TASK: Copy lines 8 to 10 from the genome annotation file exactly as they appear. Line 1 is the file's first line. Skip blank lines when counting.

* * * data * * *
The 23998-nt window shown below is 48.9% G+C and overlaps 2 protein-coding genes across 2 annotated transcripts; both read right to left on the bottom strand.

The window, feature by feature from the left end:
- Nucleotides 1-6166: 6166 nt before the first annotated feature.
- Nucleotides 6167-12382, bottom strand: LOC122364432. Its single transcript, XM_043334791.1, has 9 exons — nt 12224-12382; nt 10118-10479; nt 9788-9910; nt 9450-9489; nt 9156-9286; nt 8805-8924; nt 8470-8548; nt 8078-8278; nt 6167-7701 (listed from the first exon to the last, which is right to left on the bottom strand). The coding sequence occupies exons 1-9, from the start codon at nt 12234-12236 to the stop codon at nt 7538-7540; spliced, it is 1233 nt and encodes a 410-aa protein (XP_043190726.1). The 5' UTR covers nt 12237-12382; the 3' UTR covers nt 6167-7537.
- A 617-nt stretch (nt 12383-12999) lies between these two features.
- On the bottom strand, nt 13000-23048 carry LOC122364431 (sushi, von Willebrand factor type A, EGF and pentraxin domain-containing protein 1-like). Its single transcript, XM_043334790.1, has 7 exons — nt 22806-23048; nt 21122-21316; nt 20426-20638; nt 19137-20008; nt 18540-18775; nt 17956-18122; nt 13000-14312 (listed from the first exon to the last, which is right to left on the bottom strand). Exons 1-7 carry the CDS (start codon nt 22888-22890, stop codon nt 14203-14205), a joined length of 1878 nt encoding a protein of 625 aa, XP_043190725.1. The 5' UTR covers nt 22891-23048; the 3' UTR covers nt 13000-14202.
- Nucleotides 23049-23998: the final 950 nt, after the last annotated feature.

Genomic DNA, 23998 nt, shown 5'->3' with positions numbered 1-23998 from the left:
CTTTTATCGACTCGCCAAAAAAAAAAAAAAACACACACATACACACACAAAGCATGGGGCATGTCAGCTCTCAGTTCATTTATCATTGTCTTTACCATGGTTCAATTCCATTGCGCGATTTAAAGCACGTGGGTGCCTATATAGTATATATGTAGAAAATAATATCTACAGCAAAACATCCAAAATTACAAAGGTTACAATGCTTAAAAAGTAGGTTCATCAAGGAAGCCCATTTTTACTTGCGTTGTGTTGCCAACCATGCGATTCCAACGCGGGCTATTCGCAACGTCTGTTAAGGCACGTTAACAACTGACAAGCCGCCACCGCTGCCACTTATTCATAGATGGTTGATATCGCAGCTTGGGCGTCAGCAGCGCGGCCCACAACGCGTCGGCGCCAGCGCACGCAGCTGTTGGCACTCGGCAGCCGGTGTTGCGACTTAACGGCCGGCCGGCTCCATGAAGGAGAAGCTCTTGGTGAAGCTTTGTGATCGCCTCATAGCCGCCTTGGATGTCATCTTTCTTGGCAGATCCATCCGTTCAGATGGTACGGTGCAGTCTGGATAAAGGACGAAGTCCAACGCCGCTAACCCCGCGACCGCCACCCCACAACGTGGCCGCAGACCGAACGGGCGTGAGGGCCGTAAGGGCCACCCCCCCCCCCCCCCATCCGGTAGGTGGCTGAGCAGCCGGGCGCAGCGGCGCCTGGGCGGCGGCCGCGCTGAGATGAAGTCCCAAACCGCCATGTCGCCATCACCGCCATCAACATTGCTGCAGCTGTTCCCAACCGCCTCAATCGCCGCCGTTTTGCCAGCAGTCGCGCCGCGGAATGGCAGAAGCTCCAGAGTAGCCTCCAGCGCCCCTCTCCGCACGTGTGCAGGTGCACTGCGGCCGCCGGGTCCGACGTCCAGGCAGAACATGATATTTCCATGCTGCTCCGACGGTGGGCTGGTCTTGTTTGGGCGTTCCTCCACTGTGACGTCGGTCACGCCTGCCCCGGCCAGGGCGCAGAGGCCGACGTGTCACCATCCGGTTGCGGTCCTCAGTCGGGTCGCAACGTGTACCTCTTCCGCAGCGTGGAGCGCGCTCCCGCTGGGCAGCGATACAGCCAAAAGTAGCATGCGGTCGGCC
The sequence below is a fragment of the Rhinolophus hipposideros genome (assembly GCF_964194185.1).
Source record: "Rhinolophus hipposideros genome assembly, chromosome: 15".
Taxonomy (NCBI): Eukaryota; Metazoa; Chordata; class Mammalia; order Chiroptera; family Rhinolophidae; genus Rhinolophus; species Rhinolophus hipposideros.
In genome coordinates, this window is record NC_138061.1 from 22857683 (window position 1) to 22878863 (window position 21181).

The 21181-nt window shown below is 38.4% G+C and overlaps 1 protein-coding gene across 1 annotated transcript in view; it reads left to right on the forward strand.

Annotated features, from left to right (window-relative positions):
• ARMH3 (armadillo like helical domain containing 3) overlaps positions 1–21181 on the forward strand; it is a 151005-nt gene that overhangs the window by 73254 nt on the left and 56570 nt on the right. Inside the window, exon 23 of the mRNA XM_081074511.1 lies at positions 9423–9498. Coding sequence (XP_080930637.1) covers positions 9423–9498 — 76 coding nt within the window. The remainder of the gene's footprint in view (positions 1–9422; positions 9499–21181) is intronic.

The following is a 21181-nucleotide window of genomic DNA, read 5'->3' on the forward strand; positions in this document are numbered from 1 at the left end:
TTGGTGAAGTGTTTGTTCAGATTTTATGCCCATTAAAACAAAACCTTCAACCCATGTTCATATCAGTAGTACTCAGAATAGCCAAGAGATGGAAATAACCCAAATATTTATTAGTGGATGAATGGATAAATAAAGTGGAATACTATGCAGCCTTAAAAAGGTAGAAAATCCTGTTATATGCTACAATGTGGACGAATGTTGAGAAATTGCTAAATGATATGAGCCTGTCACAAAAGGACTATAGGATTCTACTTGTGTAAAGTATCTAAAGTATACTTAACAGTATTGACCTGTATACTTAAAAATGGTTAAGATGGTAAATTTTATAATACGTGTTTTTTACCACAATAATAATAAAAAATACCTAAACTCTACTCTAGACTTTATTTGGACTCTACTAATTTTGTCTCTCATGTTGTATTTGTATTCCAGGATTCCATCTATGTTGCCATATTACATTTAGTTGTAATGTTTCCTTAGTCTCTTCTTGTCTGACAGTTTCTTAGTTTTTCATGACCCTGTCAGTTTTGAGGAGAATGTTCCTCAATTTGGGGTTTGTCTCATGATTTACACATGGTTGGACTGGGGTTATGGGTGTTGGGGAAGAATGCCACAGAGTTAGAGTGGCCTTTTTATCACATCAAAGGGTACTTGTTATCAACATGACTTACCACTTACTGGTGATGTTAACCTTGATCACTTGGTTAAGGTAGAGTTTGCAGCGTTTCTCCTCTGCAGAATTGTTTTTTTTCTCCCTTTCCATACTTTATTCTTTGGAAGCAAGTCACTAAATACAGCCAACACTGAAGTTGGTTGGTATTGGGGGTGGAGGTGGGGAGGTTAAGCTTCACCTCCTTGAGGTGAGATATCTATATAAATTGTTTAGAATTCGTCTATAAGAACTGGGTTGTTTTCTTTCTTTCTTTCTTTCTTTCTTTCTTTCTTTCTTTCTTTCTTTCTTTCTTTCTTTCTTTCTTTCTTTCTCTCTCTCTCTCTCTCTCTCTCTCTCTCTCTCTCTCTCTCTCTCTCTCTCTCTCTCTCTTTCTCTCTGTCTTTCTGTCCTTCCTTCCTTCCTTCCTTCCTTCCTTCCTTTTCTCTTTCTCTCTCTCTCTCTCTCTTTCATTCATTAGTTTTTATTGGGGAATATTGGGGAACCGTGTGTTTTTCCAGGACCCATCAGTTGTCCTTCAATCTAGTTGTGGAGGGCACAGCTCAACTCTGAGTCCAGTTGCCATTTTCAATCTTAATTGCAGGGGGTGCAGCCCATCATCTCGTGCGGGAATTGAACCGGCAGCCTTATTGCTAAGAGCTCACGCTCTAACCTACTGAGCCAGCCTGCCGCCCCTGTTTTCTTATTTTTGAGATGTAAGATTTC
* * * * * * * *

Genomic DNA, 23998 nt, shown 5'->3' with positions numbered 1-23998 from the left:
CTTTTATCGACTCGCCAAAAAAAAAAAAAAACACACACATACACACACAAAGCATGGGGCATGTCAGCTCTCAGTTCATTTATCATTGTCTTTACCATGGTTCAATTCCATTGCGCGATTTAAAGCACGTGGGTGCCTATATAGTATATATGTAGAAAATAATATCTACAGCAAAACATCCAAAATTACAAAGGTTACAATGCTTAAAAAGTAGGTTCATCAAGGAAGCCCATTTTTACTTGCGTTGTGTTGCCAACCATGCGATTCCAACGCGGGCTATTCGCAACGTCTGTTAAGGCACGTTAACAACTGACAAGCCGCCACCGCTGCCACTTATTCATAGATGGTTGATATCGCAGCTTGGGCGTCAGCAGCGCGGCCCACAACGCGTCGGCGCCAGCGCACGCAGCTGTTGGCACTCGGCAGCCGGTGTTGCGACTTAACGGCCGGCCGGCTCCATGAAGGAGAAGCTCTTGGTGAAGCTTTGTGATCGCCTCATAGCCGCCTTGGATGTCATCTTTCTTGGCAGATCCATCCGTTCAGATGGTACGGTGCAGTCTGGATAAAGGACGAAGTCCAACGCCGCTAACCCCGCGACCGCCACCCCACAACGTGGCCGCAGACCGAACGGGCGTGAGGGCCGTAAGGGCCACCCCCCCCCCCCCCCATCCGGTAGGTGGCTGAGCAGCCGGGCGCAGCGGCGCCTGGGCGGCGGCCGCGCTGAGATGAAGTCCCAAACCGCCATGTCGCCATCACCGCCATCAACATTGCTGCAGCTGTTCCCAACCGCCTCAATCGCCGCCGTTTTGCCAGCAGTCGCGCCGCGGAATGGCAGAAGCTCCAGAGTAGCCTCCAGCGCCCCTCTCCGCACGTGTGCAGGTGCACTGCGGCCGCCGGGTCCGACGTCCAGGCAGAACATGATATTTCCATGCTGCTCCGACGGTGGGCTGGTCTTGTTTGGGCGTTCCTCCACTGTGACGTCGGTCACGCCTGCCCCGGCCAGGGCGCAGAGGCCGACGTGTCACCATCCGGTTGCGGTCCTCAGTCGGGTCGCAACGTGTACCTCTTCCGCAGCGTGGAGCGCGCTCCCGCTGGGCAGCGATACAGCCAAAAGTAGCATGCGGTCGGCC
The sequence below is a fragment of the Rhinolophus hipposideros genome (assembly GCF_964194185.1).